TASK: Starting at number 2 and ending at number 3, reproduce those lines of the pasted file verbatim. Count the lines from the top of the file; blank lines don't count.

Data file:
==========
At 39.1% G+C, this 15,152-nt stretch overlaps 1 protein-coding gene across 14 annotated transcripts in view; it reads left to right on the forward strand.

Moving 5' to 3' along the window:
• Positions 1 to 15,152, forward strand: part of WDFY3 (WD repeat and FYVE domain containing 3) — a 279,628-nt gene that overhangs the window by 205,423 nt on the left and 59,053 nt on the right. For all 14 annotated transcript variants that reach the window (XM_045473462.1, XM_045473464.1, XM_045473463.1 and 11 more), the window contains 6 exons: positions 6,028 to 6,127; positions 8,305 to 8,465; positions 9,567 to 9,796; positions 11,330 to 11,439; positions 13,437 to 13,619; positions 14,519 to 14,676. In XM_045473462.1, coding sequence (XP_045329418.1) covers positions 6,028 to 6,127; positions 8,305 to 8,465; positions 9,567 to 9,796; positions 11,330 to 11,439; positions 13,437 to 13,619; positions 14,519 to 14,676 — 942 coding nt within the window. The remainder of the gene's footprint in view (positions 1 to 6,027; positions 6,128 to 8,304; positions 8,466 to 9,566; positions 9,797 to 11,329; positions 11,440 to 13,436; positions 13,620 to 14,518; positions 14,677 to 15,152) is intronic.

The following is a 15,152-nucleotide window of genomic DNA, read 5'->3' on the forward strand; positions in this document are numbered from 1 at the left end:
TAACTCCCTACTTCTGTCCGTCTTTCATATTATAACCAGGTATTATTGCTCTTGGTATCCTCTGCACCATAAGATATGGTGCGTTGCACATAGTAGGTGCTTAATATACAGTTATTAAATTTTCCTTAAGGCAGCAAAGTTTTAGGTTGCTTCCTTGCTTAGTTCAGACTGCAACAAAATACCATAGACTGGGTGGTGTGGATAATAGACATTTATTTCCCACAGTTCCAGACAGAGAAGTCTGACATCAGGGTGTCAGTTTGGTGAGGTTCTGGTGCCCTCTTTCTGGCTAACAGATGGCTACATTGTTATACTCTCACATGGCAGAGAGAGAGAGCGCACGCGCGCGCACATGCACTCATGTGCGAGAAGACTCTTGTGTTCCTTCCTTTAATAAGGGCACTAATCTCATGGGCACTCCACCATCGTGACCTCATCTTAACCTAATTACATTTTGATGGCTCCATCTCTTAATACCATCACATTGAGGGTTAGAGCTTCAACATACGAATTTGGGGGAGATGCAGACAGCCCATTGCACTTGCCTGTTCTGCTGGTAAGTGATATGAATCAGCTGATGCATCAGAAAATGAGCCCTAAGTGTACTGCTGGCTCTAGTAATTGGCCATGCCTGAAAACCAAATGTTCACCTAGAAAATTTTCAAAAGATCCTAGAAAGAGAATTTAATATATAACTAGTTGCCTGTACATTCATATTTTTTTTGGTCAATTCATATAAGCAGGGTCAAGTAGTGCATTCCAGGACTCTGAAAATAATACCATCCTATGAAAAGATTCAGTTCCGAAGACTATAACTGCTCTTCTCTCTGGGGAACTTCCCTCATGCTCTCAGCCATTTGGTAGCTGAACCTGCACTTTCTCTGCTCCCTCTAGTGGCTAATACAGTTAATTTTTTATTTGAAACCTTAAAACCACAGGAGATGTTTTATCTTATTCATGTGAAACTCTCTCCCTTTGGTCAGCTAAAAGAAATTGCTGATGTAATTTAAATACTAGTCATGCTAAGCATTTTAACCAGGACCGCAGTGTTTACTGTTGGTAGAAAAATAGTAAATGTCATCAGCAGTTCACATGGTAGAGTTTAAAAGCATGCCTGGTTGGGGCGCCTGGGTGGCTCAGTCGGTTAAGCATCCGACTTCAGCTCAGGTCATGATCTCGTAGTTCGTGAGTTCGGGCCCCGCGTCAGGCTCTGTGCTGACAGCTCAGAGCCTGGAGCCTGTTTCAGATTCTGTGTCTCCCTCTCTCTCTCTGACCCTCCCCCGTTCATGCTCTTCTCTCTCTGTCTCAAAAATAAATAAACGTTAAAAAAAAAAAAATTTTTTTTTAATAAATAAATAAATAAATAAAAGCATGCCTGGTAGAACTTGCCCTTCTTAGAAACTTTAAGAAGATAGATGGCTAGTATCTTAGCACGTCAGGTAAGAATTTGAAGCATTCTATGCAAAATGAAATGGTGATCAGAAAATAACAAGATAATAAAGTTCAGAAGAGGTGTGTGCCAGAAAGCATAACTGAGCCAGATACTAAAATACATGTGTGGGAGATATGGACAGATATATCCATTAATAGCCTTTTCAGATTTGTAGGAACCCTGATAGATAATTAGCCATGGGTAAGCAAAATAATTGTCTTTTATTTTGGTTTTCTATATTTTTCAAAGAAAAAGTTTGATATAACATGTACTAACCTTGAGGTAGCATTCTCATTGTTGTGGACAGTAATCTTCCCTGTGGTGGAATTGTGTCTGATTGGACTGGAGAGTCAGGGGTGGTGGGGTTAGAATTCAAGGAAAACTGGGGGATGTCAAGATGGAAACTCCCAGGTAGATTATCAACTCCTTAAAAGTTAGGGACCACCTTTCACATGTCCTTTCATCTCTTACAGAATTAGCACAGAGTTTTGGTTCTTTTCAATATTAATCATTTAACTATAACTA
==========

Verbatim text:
Moving 5' to 3' along the window:
• Positions 1 to 15,152, forward strand: part of WDFY3 (WD repeat and FYVE domain containing 3) — a 279,628-nt gene that overhangs the window by 205,423 nt on the left and 59,053 nt on the right. For all 14 annotated transcript variants that reach the window (XM_045473462.1, XM_045473464.1, XM_045473463.1 and 11 more), the window contains 6 exons: positions 6,028 to 6,127; positions 8,305 to 8,465; positions 9,567 to 9,796; positions 11,330 to 11,439; positions 13,437 to 13,619; positions 14,519 to 14,676. In XM_045473462.1, coding sequence (XP_045329418.1) covers positions 6,028 to 6,127; positions 8,305 to 8,465; positions 9,567 to 9,796; positions 11,330 to 11,439; positions 13,437 to 13,619; positions 14,519 to 14,676 — 942 coding nt within the window. The remainder of the gene's footprint in view (positions 1 to 6,027; positions 6,128 to 8,304; positions 8,466 to 9,566; positions 9,797 to 11,329; positions 11,440 to 13,436; positions 13,620 to 14,518; positions 14,677 to 15,152) is intronic.